April 27, 2007
This economy (and the stock market, too) is mostly running on cheap credit, so watching lenders throwing good money after bad is the key in understanding where we are. The main events of this week:
- GDP came at 30% below consensus. When a stock misses estimates by 30% it is usually punished. Let see how investors will punish this weak GDP
- Immediately after GDP report Rick Santelli said the word “stagflation” 10 times on CNBC
- Q1 GDP had only two positive components – jump in aircrafts (because of collapsing dollar) and strong consumer spending (because stock market is high and gas expensive)
- Housing numbers early in the week were ugly
- Employment is still holding
- Emerging problems of Japanese economy reduce the risks of carry trade unwinding
What to watch next week:
- Stock market is mostly running on destruction of equity by private acquisitions. Watch if the stream of crazy money is not drying yet
- Remember, May is the month when the first huge wave of ARM mortgages will reset. If you think you already saw ugly mortgage defaults, think again
- What consumer did in April? Auto sales?
- Usually I’m not watching nonfarm payrolls data, as it is not a leading indicator. But this time we are getting so close to recession that I expect that in one of those coming months nonfarm payrolls will suddenly plunge
April 25, 2007
We have more data about commercial real estate securitization bread and butter – credit default swap index CMBX.
Last week I’ve posted about problems with series 2. Now it stands a little better:
CMBX-NA-A 2 index
But we have more news. Today the series 3 was released, here is the announcement. The problem is with pricing.
The spread of A paper increased from 49.86 to 60.64. BBB paper spread is 183 comparing with 124 for series 2, and so one. It clearly looks that the secondary market demands much more profit for the risk, comparing with levels it was happy just few weeks ago.
The proper protection of all mortgage papers with credit default swaps is mandatory, but the sharp increase in the spread is eating into profits. This is a bright yellow light on the crossroad.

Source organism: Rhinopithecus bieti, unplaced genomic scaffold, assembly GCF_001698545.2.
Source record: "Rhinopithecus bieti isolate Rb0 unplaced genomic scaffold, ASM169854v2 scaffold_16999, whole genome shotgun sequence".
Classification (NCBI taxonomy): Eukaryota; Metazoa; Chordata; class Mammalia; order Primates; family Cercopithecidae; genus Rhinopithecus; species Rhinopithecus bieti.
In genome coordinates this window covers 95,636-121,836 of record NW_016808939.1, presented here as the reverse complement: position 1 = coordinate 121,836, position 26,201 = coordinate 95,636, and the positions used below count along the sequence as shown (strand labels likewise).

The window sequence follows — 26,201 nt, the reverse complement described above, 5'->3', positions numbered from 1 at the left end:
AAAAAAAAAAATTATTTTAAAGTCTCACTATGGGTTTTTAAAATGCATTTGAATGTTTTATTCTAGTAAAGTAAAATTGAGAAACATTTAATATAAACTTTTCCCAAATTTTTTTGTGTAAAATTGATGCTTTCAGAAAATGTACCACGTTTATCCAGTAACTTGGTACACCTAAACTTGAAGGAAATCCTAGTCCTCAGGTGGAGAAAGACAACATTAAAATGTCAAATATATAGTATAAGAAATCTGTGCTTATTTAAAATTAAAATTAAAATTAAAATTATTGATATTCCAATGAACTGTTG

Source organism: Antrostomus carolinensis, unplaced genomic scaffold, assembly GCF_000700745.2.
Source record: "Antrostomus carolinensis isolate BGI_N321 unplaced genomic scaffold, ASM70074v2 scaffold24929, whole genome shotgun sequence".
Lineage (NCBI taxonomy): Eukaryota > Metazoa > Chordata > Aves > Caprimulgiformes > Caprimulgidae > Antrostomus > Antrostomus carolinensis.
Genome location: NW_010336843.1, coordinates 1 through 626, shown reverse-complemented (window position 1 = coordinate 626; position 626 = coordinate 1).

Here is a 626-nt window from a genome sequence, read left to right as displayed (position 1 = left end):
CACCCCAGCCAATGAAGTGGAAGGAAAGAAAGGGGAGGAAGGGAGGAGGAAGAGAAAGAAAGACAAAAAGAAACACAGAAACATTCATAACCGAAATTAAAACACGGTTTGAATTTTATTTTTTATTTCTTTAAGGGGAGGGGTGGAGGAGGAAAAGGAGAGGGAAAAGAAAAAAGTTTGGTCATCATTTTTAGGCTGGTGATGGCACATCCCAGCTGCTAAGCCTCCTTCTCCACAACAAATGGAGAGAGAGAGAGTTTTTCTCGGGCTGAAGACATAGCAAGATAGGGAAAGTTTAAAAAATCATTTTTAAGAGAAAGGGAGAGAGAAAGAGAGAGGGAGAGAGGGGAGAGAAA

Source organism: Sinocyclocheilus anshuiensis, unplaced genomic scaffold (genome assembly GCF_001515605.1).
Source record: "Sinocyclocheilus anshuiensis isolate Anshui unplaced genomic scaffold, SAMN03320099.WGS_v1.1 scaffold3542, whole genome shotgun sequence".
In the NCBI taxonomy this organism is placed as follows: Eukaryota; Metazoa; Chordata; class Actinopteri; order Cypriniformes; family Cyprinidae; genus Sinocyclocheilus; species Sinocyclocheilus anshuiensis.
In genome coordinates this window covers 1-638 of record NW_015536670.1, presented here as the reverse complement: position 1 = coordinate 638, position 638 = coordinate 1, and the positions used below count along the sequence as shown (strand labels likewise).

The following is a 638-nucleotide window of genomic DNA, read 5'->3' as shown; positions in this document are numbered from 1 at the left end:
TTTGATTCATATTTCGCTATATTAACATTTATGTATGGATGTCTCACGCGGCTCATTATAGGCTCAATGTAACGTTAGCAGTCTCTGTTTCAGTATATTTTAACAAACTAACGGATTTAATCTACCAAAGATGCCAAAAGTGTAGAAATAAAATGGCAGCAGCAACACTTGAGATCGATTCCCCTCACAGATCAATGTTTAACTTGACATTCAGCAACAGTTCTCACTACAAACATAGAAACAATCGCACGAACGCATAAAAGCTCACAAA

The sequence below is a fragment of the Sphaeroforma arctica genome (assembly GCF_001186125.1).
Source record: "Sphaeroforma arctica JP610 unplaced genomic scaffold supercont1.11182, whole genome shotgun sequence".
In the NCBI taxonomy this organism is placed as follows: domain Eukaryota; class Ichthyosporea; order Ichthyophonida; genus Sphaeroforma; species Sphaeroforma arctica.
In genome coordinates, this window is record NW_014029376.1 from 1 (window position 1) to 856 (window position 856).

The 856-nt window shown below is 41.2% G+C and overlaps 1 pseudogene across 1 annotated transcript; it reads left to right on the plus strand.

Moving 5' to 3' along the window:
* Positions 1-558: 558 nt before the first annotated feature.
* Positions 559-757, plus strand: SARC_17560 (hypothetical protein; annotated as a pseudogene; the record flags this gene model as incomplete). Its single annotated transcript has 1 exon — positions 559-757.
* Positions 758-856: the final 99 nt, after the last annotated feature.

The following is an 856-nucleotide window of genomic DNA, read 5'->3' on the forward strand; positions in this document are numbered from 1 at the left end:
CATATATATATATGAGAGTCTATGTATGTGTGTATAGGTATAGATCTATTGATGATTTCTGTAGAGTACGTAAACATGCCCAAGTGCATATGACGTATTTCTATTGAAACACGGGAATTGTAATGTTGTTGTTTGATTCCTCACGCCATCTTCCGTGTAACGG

April 24, 2007
The best fool-proof leading recession indicator I know so far is a combination of CPI-adjusted money supply and 12-month moving average yield curve. It missed no recessions yet and never gave a false warning as well. Btw, it points to recession now, which means it is coming sometimes this year.
The earliest mention of this metric I saw in Mish blog here and here. But I also found the same metric to be attributed to Northern Trust’s Paul Kasriel – here and here.
I see Mish findings to be dated January 9th, while Kasriel published his paper in April. I would say Mish came first and should get all the kudos.
Can you guys sort out this question please, between you?
April 24, 2007
With yesterday Target warning we finally get a yet blurry picture of consumer slowdown in April, after heroic spending efforts in March.
Earlier WalMart warned of April slowdown, too. And WalMart and Target together are covering the shopping habits of lower-middle class. Add here ShopperTrak’s weak April data and so far we have 0:3 score in consumer-recession game.
April 23, 2007
I’ll give you an interesting chart:
It’s a ratio of yield of 10-year Treasury note to US dollar.
When economy is good, this ratio trends lower: when rates go up (down), dollar goes up (down), too. When foreign investors are not happy about our economy, they will sell dollars even when rates are high.